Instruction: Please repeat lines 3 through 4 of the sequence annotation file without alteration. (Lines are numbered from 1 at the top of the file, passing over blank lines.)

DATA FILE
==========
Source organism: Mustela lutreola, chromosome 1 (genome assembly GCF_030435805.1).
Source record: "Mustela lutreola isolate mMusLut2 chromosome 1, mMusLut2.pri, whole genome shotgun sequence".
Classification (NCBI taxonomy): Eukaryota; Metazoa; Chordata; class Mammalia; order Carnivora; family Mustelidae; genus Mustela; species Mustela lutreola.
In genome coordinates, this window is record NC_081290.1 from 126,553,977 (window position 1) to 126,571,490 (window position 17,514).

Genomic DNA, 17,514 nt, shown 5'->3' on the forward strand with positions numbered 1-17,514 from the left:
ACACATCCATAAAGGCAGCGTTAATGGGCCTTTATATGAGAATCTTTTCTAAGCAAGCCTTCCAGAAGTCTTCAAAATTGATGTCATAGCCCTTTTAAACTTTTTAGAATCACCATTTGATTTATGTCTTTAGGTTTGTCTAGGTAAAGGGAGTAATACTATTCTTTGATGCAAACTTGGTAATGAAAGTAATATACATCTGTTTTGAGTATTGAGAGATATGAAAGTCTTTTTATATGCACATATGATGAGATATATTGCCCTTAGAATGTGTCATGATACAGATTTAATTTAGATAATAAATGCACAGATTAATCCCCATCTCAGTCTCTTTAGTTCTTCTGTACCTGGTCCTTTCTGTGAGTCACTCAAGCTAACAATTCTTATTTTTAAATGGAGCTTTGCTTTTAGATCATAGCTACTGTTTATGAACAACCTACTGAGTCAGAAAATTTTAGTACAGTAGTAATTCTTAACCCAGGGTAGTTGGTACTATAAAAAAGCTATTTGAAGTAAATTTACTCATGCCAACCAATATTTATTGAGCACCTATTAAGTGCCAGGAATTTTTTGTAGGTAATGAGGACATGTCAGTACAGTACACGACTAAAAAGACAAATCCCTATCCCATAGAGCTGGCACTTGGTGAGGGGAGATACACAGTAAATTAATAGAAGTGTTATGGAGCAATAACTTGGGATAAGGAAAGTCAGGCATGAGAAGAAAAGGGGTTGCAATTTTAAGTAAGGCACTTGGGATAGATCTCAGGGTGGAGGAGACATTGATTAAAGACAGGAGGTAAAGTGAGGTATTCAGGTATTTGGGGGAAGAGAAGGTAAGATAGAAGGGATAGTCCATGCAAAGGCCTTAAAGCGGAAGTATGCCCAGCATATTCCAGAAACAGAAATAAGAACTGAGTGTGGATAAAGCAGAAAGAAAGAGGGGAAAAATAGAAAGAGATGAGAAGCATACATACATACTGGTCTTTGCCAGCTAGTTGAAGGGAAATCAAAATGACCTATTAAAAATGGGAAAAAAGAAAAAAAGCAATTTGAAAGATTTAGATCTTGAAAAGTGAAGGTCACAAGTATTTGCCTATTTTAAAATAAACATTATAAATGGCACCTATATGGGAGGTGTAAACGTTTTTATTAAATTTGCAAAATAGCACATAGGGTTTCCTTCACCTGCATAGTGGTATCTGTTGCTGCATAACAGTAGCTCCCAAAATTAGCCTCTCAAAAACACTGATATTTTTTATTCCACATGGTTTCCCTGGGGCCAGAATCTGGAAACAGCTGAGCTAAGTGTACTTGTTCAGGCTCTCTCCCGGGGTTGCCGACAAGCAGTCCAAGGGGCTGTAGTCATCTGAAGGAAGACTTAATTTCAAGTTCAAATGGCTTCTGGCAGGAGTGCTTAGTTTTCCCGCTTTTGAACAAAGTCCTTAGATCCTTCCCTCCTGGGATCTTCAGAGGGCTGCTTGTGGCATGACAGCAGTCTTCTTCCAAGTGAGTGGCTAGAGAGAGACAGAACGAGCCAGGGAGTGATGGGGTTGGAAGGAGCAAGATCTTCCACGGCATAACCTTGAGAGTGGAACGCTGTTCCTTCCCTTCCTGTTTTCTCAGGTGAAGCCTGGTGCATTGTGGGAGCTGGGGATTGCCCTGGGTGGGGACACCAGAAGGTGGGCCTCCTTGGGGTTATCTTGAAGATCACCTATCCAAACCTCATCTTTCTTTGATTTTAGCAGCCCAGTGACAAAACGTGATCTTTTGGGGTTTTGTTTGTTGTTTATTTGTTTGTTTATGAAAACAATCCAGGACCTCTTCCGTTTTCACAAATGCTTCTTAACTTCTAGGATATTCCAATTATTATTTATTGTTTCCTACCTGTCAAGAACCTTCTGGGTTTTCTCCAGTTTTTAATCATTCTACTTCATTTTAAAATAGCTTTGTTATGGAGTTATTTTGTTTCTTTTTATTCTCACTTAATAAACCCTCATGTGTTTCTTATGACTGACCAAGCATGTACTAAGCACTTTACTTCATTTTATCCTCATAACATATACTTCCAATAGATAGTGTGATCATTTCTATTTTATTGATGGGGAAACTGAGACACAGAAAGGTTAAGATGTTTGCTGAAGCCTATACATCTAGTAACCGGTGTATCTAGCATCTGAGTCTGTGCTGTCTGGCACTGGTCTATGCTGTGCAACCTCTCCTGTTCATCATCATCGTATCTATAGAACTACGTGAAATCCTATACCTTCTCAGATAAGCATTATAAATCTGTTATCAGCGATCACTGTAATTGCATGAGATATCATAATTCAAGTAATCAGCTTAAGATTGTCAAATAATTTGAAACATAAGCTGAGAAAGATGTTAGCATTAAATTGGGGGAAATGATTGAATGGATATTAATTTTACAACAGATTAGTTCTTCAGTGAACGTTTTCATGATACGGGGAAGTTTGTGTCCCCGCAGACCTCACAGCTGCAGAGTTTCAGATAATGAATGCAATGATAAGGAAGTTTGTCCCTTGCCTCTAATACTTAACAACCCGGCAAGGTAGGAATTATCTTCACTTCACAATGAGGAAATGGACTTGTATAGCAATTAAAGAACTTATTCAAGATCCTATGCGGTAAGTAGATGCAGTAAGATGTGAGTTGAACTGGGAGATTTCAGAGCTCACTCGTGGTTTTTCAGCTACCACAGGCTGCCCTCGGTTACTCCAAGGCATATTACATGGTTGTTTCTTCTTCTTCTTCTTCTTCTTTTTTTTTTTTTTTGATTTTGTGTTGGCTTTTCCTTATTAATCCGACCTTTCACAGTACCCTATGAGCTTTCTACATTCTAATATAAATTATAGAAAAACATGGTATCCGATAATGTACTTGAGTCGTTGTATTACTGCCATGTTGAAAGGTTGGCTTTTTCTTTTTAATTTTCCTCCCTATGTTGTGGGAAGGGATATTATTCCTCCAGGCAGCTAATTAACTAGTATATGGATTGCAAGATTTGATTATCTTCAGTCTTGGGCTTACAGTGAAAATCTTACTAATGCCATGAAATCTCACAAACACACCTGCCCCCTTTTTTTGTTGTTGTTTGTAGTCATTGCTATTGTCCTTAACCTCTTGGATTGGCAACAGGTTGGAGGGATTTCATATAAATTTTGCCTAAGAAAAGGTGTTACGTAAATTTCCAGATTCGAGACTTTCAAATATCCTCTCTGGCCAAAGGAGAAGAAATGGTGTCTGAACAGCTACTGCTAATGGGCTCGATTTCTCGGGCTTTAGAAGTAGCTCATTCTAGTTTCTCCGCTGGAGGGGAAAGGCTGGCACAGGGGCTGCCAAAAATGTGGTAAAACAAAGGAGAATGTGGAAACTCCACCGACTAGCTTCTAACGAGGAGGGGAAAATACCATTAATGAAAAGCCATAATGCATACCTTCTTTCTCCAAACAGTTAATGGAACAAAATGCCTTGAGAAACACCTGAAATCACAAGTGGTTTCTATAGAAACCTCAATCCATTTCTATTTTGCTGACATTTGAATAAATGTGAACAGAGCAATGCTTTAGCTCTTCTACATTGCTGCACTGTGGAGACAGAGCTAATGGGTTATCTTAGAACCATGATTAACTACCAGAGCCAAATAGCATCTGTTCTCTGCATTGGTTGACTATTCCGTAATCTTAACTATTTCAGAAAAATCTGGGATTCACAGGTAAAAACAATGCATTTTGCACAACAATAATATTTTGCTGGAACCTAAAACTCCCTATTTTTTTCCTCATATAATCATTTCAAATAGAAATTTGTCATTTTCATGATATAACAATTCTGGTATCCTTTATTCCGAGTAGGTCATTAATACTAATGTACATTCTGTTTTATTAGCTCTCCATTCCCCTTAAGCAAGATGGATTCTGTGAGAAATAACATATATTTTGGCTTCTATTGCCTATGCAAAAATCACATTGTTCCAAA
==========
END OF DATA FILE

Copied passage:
Classification (NCBI taxonomy): Eukaryota; Metazoa; Chordata; class Mammalia; order Carnivora; family Mustelidae; genus Mustela; species Mustela lutreola.
In genome coordinates, this window is record NC_081290.1 from 126,553,977 (window position 1) to 126,571,490 (window position 17,514).